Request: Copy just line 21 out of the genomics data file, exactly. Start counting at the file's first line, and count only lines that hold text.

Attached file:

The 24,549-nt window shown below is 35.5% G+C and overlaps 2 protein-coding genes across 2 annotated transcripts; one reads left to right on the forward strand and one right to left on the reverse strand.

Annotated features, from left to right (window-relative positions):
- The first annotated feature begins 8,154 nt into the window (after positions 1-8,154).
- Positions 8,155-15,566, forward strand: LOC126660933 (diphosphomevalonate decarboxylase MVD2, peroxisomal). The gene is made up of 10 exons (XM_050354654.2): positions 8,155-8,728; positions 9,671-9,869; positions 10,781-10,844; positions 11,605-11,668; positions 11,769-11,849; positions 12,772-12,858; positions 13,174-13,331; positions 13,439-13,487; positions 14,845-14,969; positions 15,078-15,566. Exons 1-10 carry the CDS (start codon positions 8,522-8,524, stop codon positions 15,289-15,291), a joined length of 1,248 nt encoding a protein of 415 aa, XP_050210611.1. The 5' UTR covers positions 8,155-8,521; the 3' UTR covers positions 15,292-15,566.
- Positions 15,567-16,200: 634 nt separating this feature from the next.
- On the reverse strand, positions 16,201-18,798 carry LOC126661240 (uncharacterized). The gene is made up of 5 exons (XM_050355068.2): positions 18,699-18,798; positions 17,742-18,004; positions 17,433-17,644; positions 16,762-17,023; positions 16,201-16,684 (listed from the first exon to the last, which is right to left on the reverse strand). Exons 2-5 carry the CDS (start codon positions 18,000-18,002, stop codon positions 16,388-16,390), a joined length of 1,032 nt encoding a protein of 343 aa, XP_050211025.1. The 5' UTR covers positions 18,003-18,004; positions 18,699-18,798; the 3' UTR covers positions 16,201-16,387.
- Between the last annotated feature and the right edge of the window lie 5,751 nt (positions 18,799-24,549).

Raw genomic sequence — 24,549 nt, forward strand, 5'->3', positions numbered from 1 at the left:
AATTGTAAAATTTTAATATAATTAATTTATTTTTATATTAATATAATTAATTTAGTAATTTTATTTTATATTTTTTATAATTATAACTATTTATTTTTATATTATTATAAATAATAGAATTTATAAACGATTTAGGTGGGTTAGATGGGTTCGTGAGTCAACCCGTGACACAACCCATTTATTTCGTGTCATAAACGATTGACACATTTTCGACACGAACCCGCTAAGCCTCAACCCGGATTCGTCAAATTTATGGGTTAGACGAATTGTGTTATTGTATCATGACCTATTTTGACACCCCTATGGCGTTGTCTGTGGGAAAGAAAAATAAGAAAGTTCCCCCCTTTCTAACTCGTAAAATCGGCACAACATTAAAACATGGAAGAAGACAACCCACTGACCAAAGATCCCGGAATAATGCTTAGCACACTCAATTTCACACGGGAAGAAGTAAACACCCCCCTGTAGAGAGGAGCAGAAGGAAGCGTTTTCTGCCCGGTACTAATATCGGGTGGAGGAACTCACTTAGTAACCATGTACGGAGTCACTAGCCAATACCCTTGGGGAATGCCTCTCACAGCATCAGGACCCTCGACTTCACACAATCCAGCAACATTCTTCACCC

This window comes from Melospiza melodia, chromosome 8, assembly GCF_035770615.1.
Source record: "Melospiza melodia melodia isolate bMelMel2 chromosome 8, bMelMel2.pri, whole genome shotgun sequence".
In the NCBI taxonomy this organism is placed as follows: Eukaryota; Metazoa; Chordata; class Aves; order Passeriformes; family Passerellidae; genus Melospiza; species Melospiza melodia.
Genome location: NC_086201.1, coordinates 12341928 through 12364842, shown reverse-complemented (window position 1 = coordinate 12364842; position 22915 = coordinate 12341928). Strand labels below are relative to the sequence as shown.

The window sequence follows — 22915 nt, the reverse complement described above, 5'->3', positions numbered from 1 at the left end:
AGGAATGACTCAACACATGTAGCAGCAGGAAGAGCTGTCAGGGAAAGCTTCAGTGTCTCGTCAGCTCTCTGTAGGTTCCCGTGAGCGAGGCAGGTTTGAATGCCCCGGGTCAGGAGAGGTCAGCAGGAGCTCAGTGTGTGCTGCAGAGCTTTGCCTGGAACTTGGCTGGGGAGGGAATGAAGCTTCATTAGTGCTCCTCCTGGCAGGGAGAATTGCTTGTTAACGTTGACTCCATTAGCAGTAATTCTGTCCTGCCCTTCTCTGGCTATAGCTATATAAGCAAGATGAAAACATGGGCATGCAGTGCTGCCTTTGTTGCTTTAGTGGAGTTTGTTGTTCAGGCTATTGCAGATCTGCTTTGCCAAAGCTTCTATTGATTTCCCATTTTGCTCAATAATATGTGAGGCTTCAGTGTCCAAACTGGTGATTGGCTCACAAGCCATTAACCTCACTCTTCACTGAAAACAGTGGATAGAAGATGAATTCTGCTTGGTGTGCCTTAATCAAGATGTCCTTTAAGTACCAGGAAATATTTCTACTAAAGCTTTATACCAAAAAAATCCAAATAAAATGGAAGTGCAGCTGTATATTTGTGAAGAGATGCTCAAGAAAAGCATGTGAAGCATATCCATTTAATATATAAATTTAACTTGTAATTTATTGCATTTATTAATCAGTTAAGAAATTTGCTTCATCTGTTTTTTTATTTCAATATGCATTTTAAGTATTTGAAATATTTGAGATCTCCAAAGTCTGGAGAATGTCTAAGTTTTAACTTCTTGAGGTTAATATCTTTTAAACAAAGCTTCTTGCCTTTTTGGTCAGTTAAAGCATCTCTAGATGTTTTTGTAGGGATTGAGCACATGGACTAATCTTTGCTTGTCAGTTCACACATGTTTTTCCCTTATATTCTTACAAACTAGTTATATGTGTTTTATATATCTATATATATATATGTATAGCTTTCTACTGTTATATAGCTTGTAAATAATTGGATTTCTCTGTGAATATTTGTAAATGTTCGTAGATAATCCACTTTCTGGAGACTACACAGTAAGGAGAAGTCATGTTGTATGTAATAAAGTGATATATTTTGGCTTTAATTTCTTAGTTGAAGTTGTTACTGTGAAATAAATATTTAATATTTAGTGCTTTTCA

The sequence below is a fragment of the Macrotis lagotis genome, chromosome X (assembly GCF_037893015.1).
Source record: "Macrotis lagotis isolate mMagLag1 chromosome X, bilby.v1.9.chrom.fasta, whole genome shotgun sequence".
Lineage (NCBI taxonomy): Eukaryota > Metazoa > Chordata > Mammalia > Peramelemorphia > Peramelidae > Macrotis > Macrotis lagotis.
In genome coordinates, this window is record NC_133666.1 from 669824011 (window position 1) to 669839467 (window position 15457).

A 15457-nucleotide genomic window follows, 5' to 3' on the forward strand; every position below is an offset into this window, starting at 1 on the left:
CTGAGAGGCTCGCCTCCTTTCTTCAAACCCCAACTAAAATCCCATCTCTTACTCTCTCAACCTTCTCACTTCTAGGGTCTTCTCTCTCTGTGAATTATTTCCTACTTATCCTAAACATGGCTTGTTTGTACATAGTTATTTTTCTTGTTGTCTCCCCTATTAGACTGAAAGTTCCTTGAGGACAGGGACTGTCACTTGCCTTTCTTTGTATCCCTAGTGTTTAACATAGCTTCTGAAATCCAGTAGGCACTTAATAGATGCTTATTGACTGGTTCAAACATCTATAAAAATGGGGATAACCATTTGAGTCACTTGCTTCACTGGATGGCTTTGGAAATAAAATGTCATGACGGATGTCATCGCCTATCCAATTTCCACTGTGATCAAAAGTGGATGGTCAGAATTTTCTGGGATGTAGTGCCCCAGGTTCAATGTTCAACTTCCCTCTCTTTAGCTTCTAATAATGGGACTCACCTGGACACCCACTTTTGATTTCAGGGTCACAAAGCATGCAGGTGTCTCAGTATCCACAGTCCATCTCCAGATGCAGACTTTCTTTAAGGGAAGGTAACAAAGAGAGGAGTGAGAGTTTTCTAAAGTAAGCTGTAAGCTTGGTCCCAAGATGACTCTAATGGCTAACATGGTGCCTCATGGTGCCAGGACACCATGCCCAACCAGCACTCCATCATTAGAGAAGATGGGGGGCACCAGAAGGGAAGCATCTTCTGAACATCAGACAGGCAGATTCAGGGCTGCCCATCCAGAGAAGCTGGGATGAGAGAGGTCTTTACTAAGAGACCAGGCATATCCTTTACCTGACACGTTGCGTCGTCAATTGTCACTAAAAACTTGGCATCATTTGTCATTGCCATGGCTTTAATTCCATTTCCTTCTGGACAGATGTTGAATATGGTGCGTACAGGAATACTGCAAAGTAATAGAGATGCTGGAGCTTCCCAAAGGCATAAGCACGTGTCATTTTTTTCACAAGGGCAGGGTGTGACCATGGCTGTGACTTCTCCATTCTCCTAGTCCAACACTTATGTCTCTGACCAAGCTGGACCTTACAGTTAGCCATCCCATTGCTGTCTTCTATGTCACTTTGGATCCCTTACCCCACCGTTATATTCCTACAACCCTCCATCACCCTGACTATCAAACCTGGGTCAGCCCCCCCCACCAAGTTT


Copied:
CTGAGAGGCTCGCCTCCTTTCTTCAAACCCCAACTAAAATCCCATCTCTTACTCTCTCAACCTTCTCACTTCTAGGGTCTTCTCTCTCTGTGAATTATTTCCTACTTATCCTAAACATGGCTTGTTTGTACATAGTTATTTTTCTTGTTGTCTCCCCTATTAGACTGAAAGTTCCTTGAGGACAGGGACTGTCACTTGCCTTTCTTTGTATCCCTAGTGTTTAACATAGCTTCTGAAATCCAGTAGGCACTTAATAGATGCTTATTGACTGGTTCAAACATCTATAAAAATGGGGATAACCATTTGAGTCACTTGCTTCACTGGATGGCTTTGGAAATAAAATGTCATGACGGATGTCATCGCCTATCCAATTTCCACTGTGATCAAAAGTGGATGGTCAGAATTTTCTGGGATGTAGTGCCCCAGGTTCAATGTTCAACTTCCCTCTCTTTAGCTTCTAATAATGGGACTCACCTGGACACCCACTTTTGATTTCAGGGTCACAAAGCATGCAGGTGTCTCAGTATCCACAGTCCATCTCCAGATGCAGACTTTCTTTAAGGGAAGGTAACAAAGAGAGGAGTGAGAGTTTTCTAAAGTAAGCTGTAAGCTTGGTCCCAAGATGACTCTAATGGCTAACATGGTGCCTCATGGTGCCAGGACACCATGCCCAACCAGCACTCCATCATTAGAGAAGATGGGGGGCACCAGAAGGGAAGCATCTTCTGAACATCAGACAGGCAGATTCAGGGCTGCCCATCCAGAGAAGCTGGGATGAGAGAGGTCTTTACTAAGAGACCAGGCATATCCTTTACCTGACACGTTGCGTCGTCAATTGTCACTAAAAACTTGGCATCATTTGTCATTGCCATGGCTTTAATTCCATTTCCTTCTGGACAGATGTTGAATATGGTGCGTACAGGAATACTGCAAAGTAATAGAGATGCTGGAGCTTCCCAAAGGCATAAGCACGTGTCATTTTTTTCACAAGGGCAGGGTGTGACCATGGCTGTGACTTCTCCATTCTCCTAGTCCAACACTTATGTCTCTGACCAAGCTGGACCTTACAGTTAGCCATCCCATTGCTGTCTTCTATGTCACTTTGGATCCCTTACCCCACCGTTATATTCCTACAACCCTCCATCACCCTGACTATCAAACCTGGGTCAGCCCCCCCCACCAAGTTT